7 Now Samuel did not yet know the LORD: The word of the LORD had not yet been revealed to him.
8 The LORD called Samuel a third time, and Samuel got up and went to Eli and said, “Here I am; you called me.” Then Eli realized that the LORD was calling the boy.
9 So Eli told Samuel, “Go and lie down, and if he calls you, say, ‘Speak, LORD, for your servant is listening.’ ” So Samuel went and lay down in his place.
10 The LORD came and stood there, calling as at the other times, “Samuel! Samuel!” Then Samuel said, “Speak, for your servant is listening.”
–1 Samuel 3:1–10 NIV

The voice Samuel heard, he at first did not recognize. It takes faith to recognize and acknowledge that the Lord is speaking. It takes practice to build confidence in hearing the Lord’s voice.

God does indeed speak, so when we ask Him to communicate with us, we must believe and then practice hearing His voice.

Hebrews 11:6 says, “without faith it is impossible to please God, because anyone who comes to him must believe that he exists and that he rewards those who earnestly seek him” (NIV). If you earnestly seek the Lord to hear His voice, He promises to reward you.

If we would have the Lord to speak to us, submission is key. Pray for a clean heart and ears to hear. Samuel said, “Speak, Lord, for your servant is listening.” Then, you must really listen with expectation.

What does God’s voice “sound” like?

What will you hear? An audible voice?

Most likely, it will not be audible. Rather, it will be God’s “still, small voice.”

11 Then [God] said, “Go out, and stand on the mountain before the LORD.” And behold, the LORD passed by, and a great and strong wind tore into the mountains and broke the rocks in pieces before the LORD, but the LORD was not in the wind; and after the wind an earthquake, but the LORD was not in the earthquake;
12 and after the earthquake a fire, but the LORD was not in the fire; and after the fire a still small voice.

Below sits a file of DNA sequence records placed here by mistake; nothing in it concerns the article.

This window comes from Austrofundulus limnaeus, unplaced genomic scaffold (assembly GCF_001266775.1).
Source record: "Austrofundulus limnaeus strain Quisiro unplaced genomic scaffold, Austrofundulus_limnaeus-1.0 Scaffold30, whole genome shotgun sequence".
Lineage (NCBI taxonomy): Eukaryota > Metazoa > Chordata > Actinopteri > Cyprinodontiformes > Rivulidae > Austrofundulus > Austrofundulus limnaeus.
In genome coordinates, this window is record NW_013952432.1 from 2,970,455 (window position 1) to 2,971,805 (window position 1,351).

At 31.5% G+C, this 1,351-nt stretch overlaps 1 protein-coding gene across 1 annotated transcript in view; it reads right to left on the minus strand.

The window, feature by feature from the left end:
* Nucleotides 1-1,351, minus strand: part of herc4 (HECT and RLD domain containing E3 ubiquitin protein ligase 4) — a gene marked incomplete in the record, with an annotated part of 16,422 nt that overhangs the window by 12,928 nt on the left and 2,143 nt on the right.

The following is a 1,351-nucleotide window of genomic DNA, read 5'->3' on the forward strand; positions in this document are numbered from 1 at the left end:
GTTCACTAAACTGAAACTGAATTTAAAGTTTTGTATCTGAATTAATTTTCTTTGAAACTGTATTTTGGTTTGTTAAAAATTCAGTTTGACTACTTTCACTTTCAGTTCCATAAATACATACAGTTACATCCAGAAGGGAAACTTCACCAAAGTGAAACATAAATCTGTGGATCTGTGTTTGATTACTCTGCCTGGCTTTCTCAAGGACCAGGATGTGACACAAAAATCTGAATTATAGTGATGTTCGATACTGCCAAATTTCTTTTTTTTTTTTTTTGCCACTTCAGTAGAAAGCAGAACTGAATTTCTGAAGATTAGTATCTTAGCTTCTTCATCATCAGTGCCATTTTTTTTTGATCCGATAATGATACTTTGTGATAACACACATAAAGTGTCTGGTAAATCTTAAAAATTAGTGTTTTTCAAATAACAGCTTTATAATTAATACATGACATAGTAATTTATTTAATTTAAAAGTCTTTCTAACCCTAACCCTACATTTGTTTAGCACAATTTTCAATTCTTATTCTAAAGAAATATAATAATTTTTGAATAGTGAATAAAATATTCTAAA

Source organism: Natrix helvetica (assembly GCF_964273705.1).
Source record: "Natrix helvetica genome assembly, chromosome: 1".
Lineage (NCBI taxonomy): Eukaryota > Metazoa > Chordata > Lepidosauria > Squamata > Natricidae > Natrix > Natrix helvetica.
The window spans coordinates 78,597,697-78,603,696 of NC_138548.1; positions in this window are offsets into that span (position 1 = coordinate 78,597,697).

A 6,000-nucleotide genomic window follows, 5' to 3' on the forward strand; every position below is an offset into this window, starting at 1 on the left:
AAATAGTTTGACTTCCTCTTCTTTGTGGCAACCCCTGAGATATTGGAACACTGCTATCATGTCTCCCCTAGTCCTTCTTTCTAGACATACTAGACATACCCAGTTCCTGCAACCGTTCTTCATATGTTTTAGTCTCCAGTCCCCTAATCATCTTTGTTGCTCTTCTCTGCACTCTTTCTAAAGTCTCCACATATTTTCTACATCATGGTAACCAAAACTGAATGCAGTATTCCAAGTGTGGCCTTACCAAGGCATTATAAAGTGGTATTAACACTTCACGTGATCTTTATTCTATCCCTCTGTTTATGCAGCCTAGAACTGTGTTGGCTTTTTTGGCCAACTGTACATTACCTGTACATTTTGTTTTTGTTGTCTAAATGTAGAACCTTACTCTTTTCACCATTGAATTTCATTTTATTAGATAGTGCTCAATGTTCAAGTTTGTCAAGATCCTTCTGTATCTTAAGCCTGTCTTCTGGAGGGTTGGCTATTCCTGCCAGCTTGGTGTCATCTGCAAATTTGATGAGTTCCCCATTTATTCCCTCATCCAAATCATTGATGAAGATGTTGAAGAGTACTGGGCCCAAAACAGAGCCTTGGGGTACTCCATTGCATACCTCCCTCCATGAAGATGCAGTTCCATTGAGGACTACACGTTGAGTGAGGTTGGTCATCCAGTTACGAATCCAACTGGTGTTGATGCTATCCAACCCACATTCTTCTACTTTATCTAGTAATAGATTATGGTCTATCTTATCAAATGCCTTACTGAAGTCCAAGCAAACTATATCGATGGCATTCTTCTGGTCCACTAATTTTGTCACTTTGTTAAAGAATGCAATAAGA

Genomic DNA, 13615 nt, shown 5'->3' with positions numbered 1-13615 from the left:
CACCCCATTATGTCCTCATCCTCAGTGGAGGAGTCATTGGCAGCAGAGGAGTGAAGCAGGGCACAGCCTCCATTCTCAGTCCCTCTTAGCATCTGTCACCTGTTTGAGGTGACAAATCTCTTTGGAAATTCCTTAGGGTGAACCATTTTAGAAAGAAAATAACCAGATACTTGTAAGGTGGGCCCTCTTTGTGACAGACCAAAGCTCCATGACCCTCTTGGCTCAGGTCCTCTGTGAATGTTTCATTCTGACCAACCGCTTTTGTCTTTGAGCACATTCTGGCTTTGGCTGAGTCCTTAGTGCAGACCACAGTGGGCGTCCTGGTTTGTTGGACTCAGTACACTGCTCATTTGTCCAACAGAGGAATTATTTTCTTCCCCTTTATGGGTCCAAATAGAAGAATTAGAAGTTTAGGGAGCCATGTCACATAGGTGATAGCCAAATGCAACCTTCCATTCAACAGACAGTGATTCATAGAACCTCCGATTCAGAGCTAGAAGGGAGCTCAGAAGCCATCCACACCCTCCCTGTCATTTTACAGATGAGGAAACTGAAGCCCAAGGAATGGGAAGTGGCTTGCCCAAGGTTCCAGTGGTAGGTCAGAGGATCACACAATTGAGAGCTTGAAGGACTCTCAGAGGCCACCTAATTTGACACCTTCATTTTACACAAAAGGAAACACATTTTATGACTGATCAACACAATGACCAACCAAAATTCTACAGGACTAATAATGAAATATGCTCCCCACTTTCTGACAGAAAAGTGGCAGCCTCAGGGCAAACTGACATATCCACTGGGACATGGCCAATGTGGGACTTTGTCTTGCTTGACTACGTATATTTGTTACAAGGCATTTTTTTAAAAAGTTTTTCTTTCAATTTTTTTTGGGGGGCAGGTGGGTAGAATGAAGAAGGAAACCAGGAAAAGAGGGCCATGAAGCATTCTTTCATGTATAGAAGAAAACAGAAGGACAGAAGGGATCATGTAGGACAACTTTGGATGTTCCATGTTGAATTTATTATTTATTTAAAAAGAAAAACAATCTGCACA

–1 Kings 19:11–12 NKJV

We may miss hearing God’s voice because we’re expecting something dramatic. While God can speak in dramatic ways, He usually speaks in a quiet whisper. To hear that whisper, we must still our hearts and minds to selectively listen to Him.

How will He speak? Where will His voice originate? Not in our ears, for it’s usually not audible.

Remember that God speaks through the Son, who speaks through the Holy Spirit. Where does the Holy Spirit live now?

Do you not know that you are a temple of God, and that the Spirit of God dwells IN you?
–1 Corinthians 3:16 NASB

Or do you not know that your body is a temple of the Holy Spirit who is IN you
–1 Corinthians 6:19 NASB

You will hear God’s still, small voice in your heart (spirit), because that’s where the Holy Spirit dwells. That inner voice is very similar to your own thoughts.

Can you recite a Scripture or sing a song inaudibly, inside your head? That’s what the voice of the Lord sounds like. It sounds like the voice of your own thoughts.

Tune in next time to learn how we know it’s God speaking and what we should do with what we hear.

More information:

Hearing God’s Voice, part 3

Hearing God's Voice

How God speaks today

1 In the past God spoke to our forefathers through the prophets at many times and in various ways,
2 but in these last days he has spoken to us by his Son….
–Hebrews 1:1–2 NIV

In the New Testament age, God speaks to us through His Son, the Word. Jesus said, “My sheep listen to my voice” (John 10:27).

Now that Jesus has ascended to the right hand of the Father, how does He speak?

12 “I have much more to say to you, more than you can now bear.
13 But when he, the Spirit of truth, comes, he will guide you into all truth. He will not speak on his own; he will speak only what he hears, and he will tell you what is yet to come.
14 He will bring glory to me by taking from what is mine and making it known to you.
15 All that belongs to the Father is mine. That is why I said the Spirit will take from what is mine and make it known to you.”
–John 16:12–15 NIV

Jesus speaks to us today through the Holy Spirit.

When we listen, we glorify Jesus. Jesus said, “He who has an ear, let him hear what the Spirit says…” (Rev. 2:7,11,17,29; 3:6,13,22).

Ways that God communicates

God communicates with us in many ways, through various means.

Nature

  • Psalm 19:1–4
  • Romans 1:20 NIV: “For since the creation of the world God’s invisible qualities—his eternal power and divine nature—have been clearly seen, being understood from what has been made, so that people are without excuse.”

Wise Counsel

  • Proverbs 12:15 NKJV: “The way of a fool is right in his own eyes, But he who heeds counsel is wise.”
  • Proverbs 11:14
  • Proverbs 15:22
  • Proverbs 20:18

An Audible Voice (Rare)

  • Isaiah 30:21 NIV: “Whether you turn to the right or to the left, your ears will hear a voice behind you, saying, ‘This is the way; walk in it.'”
  • Matthew 17:5

Personal Visitation of the Lord or Angels